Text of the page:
By Christin Bowman
*From the SPARK Research! Blog Archive: This blog was originally written for SPARK, a girl-fueled organization working to ignite an anti-racist gender justice movement
When I was a kid, gymnastics was my life. I spent hours and hours at the gym, and I was closer to my teammates than I was to my schoolmates. At school, I wrote all of my book reports and biography assignments about gymnasts, and I spent every recess balancing, swinging, flipping, and dancing. I felt the most free and comfortable when I was doing gymnastics. The training taught me how to use my body, and hone my body’s skills to accomplish exciting things. I was strong and flexible and focused.
That is, until one fateful day. It was a hot summer afternoon, and the doors to the gym were propped wide open to let in the breeze. My teammates and I were called into the dance studio for a talking-to from our coach. “It’s time to start thinking about the kinds of foods you eat,” she explained to the room full of 9-year-olds, “Gymnasts need to maintain a slender body, so no more hamburgers!”
A slender body? I thought to myself, Is there something wrong with my body? It had never occurred to me that my body needed to look a certain way for me to be a good gymnast. Don’t get me wrong, I was well aware that my favorite sport had a lot to do with performing. “Smile at the judges!” was our coaches’ constant refrain. But I had thought that what mattered most to those judges wasn’t my smile, but the ways I could control the difficult movements of my body to produce a performance of strength, grace, and skill. Now all I could think about was not looking fat.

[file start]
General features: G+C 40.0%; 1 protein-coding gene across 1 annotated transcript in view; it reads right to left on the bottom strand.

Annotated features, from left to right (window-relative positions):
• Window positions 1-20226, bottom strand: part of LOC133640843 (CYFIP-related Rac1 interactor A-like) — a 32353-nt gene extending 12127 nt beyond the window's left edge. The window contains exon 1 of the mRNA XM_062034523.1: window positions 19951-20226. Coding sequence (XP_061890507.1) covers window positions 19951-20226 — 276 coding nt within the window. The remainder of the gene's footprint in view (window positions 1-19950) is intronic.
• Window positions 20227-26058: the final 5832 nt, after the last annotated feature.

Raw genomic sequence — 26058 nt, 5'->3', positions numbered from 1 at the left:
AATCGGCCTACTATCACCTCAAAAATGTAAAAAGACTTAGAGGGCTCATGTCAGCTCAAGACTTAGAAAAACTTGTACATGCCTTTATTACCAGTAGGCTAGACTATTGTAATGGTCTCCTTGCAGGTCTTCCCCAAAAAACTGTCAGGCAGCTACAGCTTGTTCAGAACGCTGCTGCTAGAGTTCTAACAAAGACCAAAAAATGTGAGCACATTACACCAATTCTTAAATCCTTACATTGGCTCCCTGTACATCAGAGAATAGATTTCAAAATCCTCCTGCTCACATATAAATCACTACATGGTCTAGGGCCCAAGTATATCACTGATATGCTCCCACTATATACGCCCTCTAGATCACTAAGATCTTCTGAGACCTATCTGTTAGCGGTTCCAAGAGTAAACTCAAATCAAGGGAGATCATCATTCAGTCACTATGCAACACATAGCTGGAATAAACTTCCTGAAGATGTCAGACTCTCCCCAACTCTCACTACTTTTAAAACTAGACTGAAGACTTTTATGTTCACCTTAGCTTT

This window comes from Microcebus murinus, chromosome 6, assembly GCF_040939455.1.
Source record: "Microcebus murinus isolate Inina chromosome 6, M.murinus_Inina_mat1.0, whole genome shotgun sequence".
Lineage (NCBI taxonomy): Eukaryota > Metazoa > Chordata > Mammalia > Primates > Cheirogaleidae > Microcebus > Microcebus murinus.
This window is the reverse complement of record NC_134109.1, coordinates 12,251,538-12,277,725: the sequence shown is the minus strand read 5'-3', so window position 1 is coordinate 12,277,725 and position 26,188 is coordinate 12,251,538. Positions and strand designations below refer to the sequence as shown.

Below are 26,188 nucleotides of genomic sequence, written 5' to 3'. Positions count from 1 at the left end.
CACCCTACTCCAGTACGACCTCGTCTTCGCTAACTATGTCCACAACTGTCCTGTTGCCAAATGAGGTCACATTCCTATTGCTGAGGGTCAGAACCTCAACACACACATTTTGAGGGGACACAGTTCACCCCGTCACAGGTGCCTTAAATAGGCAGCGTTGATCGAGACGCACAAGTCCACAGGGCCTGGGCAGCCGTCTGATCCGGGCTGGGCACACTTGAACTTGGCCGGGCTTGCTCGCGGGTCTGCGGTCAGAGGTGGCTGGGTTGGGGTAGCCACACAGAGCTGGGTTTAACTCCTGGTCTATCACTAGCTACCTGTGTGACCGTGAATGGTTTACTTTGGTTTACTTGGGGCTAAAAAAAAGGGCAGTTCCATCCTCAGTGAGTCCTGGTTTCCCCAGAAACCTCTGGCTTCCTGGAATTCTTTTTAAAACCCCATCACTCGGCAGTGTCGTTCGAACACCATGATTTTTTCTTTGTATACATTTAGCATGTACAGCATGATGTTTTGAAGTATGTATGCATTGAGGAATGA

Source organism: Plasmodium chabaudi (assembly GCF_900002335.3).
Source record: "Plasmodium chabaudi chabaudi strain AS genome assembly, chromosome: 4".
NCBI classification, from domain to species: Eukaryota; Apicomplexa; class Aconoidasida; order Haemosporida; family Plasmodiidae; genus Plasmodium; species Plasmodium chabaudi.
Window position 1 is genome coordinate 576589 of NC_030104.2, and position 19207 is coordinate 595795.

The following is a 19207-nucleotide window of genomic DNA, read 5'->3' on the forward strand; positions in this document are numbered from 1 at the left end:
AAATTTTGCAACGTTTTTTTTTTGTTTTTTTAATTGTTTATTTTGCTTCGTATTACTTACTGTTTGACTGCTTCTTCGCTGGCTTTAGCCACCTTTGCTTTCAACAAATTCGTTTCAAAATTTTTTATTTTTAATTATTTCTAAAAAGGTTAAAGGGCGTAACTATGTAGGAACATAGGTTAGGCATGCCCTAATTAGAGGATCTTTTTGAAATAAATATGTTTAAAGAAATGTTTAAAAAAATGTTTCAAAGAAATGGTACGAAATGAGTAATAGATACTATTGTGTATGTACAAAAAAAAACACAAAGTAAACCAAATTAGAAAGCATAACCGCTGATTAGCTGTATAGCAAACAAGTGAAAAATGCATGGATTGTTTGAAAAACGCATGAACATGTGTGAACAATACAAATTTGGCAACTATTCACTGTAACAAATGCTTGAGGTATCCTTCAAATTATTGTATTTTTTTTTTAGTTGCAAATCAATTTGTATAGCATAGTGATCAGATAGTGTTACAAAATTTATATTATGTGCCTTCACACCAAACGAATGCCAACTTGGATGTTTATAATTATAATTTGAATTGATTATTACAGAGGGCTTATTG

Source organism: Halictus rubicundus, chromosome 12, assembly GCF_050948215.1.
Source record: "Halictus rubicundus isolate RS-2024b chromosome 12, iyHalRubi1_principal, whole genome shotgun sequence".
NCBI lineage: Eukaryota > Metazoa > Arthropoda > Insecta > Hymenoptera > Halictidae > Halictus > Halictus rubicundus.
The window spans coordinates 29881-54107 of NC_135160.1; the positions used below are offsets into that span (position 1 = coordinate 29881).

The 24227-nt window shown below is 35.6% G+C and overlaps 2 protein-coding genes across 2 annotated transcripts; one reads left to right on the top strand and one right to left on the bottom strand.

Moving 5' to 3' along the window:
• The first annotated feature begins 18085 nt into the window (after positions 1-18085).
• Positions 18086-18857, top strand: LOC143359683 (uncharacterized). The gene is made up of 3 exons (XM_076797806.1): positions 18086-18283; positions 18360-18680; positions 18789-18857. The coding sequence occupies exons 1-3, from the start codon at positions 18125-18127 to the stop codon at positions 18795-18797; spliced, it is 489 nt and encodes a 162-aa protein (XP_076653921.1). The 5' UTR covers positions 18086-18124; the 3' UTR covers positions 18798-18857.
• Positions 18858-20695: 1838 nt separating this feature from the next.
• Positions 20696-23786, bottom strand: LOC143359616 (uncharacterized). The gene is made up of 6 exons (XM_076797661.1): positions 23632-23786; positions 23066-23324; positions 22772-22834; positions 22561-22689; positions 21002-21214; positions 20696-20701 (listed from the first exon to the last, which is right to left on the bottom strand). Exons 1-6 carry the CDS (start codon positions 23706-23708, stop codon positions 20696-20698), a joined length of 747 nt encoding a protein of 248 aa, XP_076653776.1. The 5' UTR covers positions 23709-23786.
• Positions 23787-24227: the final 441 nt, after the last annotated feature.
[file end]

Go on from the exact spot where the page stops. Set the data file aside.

Gymnastics is one of those interesting sports in which athleticism is paired with femininity – dance is another one. Dancers, like gymnasts, have to be supertough and superstrong, but they also usually have to be graceful and feminine – a tricky combo when it comes to things like body image (how you think about your own body). Research has shown, though, that not all dance is created equal. For example, ballet dancers and exotic dancers (exotic dancers are defined as women who dance in sexualized settings for the pleasure of others) are more likely to have negative body image than non-dancers, but hip hop dancers and modern dancers are more likely to have positive body image than non-dancers. Researchers think this might be partly because hip hop and modern dance are more “athletically-focused,” while ballet and exotic dance are more “appearance-focused.”
But what about types of dance that straddle the line between focusing on appearance and focusing on athleticism? What about gymnastics? Or perhaps even more apropos… belly dancing?
Psychologists Tiggemann, Coutts, and Clark set out to discover if belly dancers have better body image the way hip hop dancers do, or if they have lower body image the way exotic dancers do. They recruited a bunch of belly dancers and non-dancers, and asked them to take a survey that measured things like body image and self-objectification.